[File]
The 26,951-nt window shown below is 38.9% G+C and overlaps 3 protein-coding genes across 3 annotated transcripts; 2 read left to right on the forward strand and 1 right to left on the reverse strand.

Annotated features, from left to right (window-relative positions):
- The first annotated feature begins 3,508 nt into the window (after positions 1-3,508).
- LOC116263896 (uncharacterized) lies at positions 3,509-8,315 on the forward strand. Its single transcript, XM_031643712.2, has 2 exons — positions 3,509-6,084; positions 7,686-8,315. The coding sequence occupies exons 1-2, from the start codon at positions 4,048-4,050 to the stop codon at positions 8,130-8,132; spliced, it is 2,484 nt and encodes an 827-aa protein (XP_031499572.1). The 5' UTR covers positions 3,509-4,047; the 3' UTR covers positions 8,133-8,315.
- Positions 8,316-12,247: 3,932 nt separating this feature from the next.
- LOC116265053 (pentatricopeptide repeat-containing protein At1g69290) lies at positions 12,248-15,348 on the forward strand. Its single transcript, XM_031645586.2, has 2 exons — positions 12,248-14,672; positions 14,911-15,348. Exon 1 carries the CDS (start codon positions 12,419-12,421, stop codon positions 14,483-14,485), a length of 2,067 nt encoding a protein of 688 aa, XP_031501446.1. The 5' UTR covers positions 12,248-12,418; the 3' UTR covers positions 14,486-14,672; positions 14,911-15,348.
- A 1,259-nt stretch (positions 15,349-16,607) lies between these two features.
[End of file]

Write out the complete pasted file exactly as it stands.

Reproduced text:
The 26,951-nt window shown below is 38.9% G+C and overlaps 3 protein-coding genes across 3 annotated transcripts; 2 read left to right on the forward strand and 1 right to left on the reverse strand.

Annotated features, from left to right (window-relative positions):
- The first annotated feature begins 3,508 nt into the window (after positions 1-3,508).
- LOC116263896 (uncharacterized) lies at positions 3,509-8,315 on the forward strand. Its single transcript, XM_031643712.2, has 2 exons — positions 3,509-6,084; positions 7,686-8,315. The coding sequence occupies exons 1-2, from the start codon at positions 4,048-4,050 to the stop codon at positions 8,130-8,132; spliced, it is 2,484 nt and encodes an 827-aa protein (XP_031499572.1). The 5' UTR covers positions 3,509-4,047; the 3' UTR covers positions 8,133-8,315.
- Positions 8,316-12,247: 3,932 nt separating this feature from the next.
- LOC116265053 (pentatricopeptide repeat-containing protein At1g69290) lies at positions 12,248-15,348 on the forward strand. Its single transcript, XM_031645586.2, has 2 exons — positions 12,248-14,672; positions 14,911-15,348. Exon 1 carries the CDS (start codon positions 12,419-12,421, stop codon positions 14,483-14,485), a length of 2,067 nt encoding a protein of 688 aa, XP_031501446.1. The 5' UTR covers positions 12,248-12,418; the 3' UTR covers positions 14,486-14,672; positions 14,911-15,348.
- A 1,259-nt stretch (positions 15,349-16,607) lies between these two features.